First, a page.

Is our city manager a registered and practicing member of the ICMA?

    Mrs. Rubin was so correct in many of her teachings about ethics. For someone to think that you would even be willing to accept bribe or be part of a shady deal means that you have lost. Maybe that’s a reason I don’t get calls from city hall when emergency work is needed to be performed.

  8. Lynn, Irene Rubin is a fantastic teacher. I had her for public finance, and she was on both of my doctoral committees. Ivan, I believe that our current city manager is a member of both the ICMA and the ILCMA. I have seen him at several of the ILCMA meetings. I have not had the time to attend many of these for some time. I am not aware of his educational credentials. Chief Feithen has an MPA Degree from NIU, but I do not know if he had the benefit of taking any of Irene’s courses.

    As a bit of a disclaimer, after Jim Connors retired, and the city manager position here was open, I decided to play a bit of a prank. I had just earned my Ph.D. in political science and public administration from NIU, and I was busy sending out resumes for jobs. The Chronicle was telling everyone that the city wanted someone who had a degree from NIU in public administration, and who understood the problems facing the city. I knew that was a crock, so I spent a day writing up a special resume and cover letter describing my meager virtues, and hand delivered it to city hall. I pretty much had everything they wanted (officially) but did not have quite the years of experience they wanted in city management, but I had a background in engineering and project management. I was known to the then mayor and council, and I figured that my paperwork probably hit the shredder before I cleared the back door. I went elsewhere, and that is history. I wouldn’t take the job now, but if anyone is interested, Donald Crawford, who was the city manager here in the late 1960’s and early 1970’s is available once again. I worked with him in Streator and Farmer City, and he is not only one of our MPA Program’s leading success stories, but he is also one of my best mentors. I have kept him apprised of the situation here, and he just shakes his head.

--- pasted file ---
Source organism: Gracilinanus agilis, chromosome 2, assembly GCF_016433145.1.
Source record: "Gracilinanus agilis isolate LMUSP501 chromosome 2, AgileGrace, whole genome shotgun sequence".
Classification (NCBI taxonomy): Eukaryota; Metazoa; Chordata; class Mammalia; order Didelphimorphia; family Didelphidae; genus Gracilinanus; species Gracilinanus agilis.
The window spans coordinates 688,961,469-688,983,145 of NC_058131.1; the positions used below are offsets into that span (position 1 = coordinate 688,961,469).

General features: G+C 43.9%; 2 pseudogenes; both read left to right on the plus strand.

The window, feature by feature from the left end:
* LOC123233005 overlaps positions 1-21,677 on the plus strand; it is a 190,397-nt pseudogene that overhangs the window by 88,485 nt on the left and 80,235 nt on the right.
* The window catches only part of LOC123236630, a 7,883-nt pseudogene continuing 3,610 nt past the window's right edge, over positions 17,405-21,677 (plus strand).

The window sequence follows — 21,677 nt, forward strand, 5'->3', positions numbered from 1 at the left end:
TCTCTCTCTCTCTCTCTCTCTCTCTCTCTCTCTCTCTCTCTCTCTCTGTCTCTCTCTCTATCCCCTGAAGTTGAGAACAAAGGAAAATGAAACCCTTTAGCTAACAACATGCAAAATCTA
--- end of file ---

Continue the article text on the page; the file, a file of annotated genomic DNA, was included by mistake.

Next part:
9. My father seemed to like Don Crawford as a city manager but also as an acquaintance. I remember tagging along with my father a lot especially in the 70’s when Don was here last and having to stand by and listen to many conversations between the two and not always about city politics.

  10. Here is the answer:

    Author: Biernacki, Mark T.
    Title: A locational decision model based on traffic generation resulting from land use change : a DeKalb, Illinois, example / by Mark T. Biernacki.
    Thesis/Dissertation: Thesis (M.S.)–Northern Illinois University, 1985.
    Physical Description: vi, 80 leaves : ill., maps ; 28 cm.
    Includes: Bibliography: leaves 77-80.
    Subject (LCSH): Land use –Planning –Illinois –De Kalb –Mathematical models.
    Traffic estimation –Illinois –De Kalb –Mathematical models.
    Other Name: Northern Illinois University. Dept. of Geography. Master’s thesis.

  11. DeKalb’s loss, Steve.

    We moved to DeKalb well after Don Crawford’s time here but it sounds like we need him or someone like him. This mess is the result of unbridled cronyism. How is it NIU has such a great MPA program and we can’t get one of these fine graduates for our fair city?

    Anyway my morning visit to DeKalb County Online made me realize last week’s FOIA did not turn up any info on the former cop who was contracted (in closed session) for the Rental Inspection Program that never was. If memory serves, he made somwhere between $20-25,000 during the contract term of one year.

    Wogen and the RIP guy are the poster children for why we should tell Alderman Simpson to take a hike when he talks about raising taxes to get us out of our financial mess. Oh — and add the airport to the poster, since we are overpaying for land. Obviously we are paying what Kay calls “corruption taxes” and we should not even consider giving city government one more dime until they get cleaned up.